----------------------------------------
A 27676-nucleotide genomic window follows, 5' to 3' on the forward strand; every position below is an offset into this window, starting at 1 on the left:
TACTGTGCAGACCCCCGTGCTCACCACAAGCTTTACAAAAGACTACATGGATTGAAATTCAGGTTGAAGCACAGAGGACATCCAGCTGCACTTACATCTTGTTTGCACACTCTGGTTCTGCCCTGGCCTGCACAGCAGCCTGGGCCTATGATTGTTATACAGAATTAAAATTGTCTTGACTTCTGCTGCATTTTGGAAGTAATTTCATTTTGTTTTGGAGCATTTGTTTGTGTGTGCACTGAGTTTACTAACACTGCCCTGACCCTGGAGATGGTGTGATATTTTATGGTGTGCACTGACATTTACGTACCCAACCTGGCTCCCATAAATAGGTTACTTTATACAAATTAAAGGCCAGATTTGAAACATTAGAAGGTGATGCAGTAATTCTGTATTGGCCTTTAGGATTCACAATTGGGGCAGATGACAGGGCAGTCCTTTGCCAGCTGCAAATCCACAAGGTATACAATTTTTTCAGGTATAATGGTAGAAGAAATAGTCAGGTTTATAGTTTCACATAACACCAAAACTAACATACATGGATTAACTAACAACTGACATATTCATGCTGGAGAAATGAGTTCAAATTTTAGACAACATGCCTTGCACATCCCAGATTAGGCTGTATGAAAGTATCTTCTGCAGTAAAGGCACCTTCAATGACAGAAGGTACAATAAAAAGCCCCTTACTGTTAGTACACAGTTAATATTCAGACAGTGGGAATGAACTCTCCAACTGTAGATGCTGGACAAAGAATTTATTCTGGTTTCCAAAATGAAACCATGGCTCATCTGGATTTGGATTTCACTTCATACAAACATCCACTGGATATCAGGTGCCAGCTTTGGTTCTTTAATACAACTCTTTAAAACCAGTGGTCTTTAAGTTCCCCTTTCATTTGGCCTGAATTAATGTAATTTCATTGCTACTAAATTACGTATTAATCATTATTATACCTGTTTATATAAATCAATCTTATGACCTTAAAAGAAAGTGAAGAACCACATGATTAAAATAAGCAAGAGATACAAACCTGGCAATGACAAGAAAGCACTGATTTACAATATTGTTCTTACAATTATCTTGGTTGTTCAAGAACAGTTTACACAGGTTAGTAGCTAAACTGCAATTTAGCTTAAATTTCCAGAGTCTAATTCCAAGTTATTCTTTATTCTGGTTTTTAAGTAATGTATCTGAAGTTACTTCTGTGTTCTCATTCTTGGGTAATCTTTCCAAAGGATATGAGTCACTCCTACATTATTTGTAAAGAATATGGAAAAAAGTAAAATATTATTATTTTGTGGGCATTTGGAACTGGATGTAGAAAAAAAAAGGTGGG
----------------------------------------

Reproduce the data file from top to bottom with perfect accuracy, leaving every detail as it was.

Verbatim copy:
A 27676-nucleotide genomic window follows, 5' to 3' on the forward strand; every position below is an offset into this window, starting at 1 on the left:
TACTGTGCAGACCCCCGTGCTCACCACAAGCTTTACAAAAGACTACATGGATTGAAATTCAGGTTGAAGCACAGAGGACATCCAGCTGCACTTACATCTTGTTTGCACACTCTGGTTCTGCCCTGGCCTGCACAGCAGCCTGGGCCTATGATTGTTATACAGAATTAAAATTGTCTTGACTTCTGCTGCATTTTGGAAGTAATTTCATTTTGTTTTGGAGCATTTGTTTGTGTGTGCACTGAGTTTACTAACACTGCCCTGACCCTGGAGATGGTGTGATATTTTATGGTGTGCACTGACATTTACGTACCCAACCTGGCTCCCATAAATAGGTTACTTTATACAAATTAAAGGCCAGATTTGAAACATTAGAAGGTGATGCAGTAATTCTGTATTGGCCTTTAGGATTCACAATTGGGGCAGATGACAGGGCAGTCCTTTGCCAGCTGCAAATCCACAAGGTATACAATTTTTTCAGGTATAATGGTAGAAGAAATAGTCAGGTTTATAGTTTCACATAACACCAAAACTAACATACATGGATTAACTAACAACTGACATATTCATGCTGGAGAAATGAGTTCAAATTTTAGACAACATGCCTTGCACATCCCAGATTAGGCTGTATGAAAGTATCTTCTGCAGTAAAGGCACCTTCAATGACAGAAGGTACAATAAAAAGCCCCTTACTGTTAGTACACAGTTAATATTCAGACAGTGGGAATGAACTCTCCAACTGTAGATGCTGGACAAAGAATTTATTCTGGTTTCCAAAATGAAACCATGGCTCATCTGGATTTGGATTTCACTTCATACAAACATCCACTGGATATCAGGTGCCAGCTTTGGTTCTTTAATACAACTCTTTAAAACCAGTGGTCTTTAAGTTCCCCTTTCATTTGGCCTGAATTAATGTAATTTCATTGCTACTAAATTACGTATTAATCATTATTATACCTGTTTATATAAATCAATCTTATGACCTTAAAAGAAAGTGAAGAACCACATGATTAAAATAAGCAAGAGATACAAACCTGGCAATGACAAGAAAGCACTGATTTACAATATTGTTCTTACAATTATCTTGGTTGTTCAAGAACAGTTTACACAGGTTAGTAGCTAAACTGCAATTTAGCTTAAATTTCCAGAGTCTAATTCCAAGTTATTCTTTATTCTGGTTTTTAAGTAATGTATCTGAAGTTACTTCTGTGTTCTCATTCTTGGGTAATCTTTCCAAAGGATATGAGTCACTCCTACATTATTTGTAAAGAATATGGAAAAAAGTAAAATATTATTATTTTGTGGGCATTTGGAACTGGATGTAGAAAAAAAAAGGTGGG